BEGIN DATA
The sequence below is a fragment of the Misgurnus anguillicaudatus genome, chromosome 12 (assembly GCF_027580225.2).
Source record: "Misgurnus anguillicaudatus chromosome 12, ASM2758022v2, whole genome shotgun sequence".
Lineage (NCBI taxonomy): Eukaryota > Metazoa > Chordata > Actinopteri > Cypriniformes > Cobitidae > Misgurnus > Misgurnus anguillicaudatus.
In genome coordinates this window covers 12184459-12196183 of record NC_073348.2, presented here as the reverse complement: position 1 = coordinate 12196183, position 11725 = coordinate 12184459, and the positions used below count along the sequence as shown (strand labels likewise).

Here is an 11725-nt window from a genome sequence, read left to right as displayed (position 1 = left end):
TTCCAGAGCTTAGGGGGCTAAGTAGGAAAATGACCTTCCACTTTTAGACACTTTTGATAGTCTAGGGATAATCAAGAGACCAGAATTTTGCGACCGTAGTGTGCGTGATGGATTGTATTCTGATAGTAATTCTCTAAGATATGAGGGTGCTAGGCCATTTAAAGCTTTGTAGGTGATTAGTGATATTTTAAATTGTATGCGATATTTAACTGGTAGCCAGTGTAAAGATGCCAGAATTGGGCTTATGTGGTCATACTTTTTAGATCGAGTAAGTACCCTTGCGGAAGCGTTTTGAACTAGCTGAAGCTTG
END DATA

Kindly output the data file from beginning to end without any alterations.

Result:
The sequence below is a fragment of the Misgurnus anguillicaudatus genome, chromosome 12 (assembly GCF_027580225.2).
Source record: "Misgurnus anguillicaudatus chromosome 12, ASM2758022v2, whole genome shotgun sequence".
Lineage (NCBI taxonomy): Eukaryota > Metazoa > Chordata > Actinopteri > Cypriniformes > Cobitidae > Misgurnus > Misgurnus anguillicaudatus.
In genome coordinates this window covers 12184459-12196183 of record NC_073348.2, presented here as the reverse complement: position 1 = coordinate 12196183, position 11725 = coordinate 12184459, and the positions used below count along the sequence as shown (strand labels likewise).

Here is an 11725-nt window from a genome sequence, read left to right as displayed (position 1 = left end):
TTCCAGAGCTTAGGGGGCTAAGTAGGAAAATGACCTTCCACTTTTAGACACTTTTGATAGTCTAGGGATAATCAAGAGACCAGAATTTTGCGACCGTAGTGTGCGTGATGGATTGTATTCTGATAGTAATTCTCTAAGATATGAGGGTGCTAGGCCATTTAAAGCTTTGTAGGTGATTAGTGATATTTTAAATTGTATGCGATATTTAACTGGTAGCCAGTGTAAAGATGCCAGAATTGGGCTTATGTGGTCATACTTTTTAGATCGAGTAAGTACCCTTGCGGAAGCGTTTTGAACTAGCTGAAGCTTG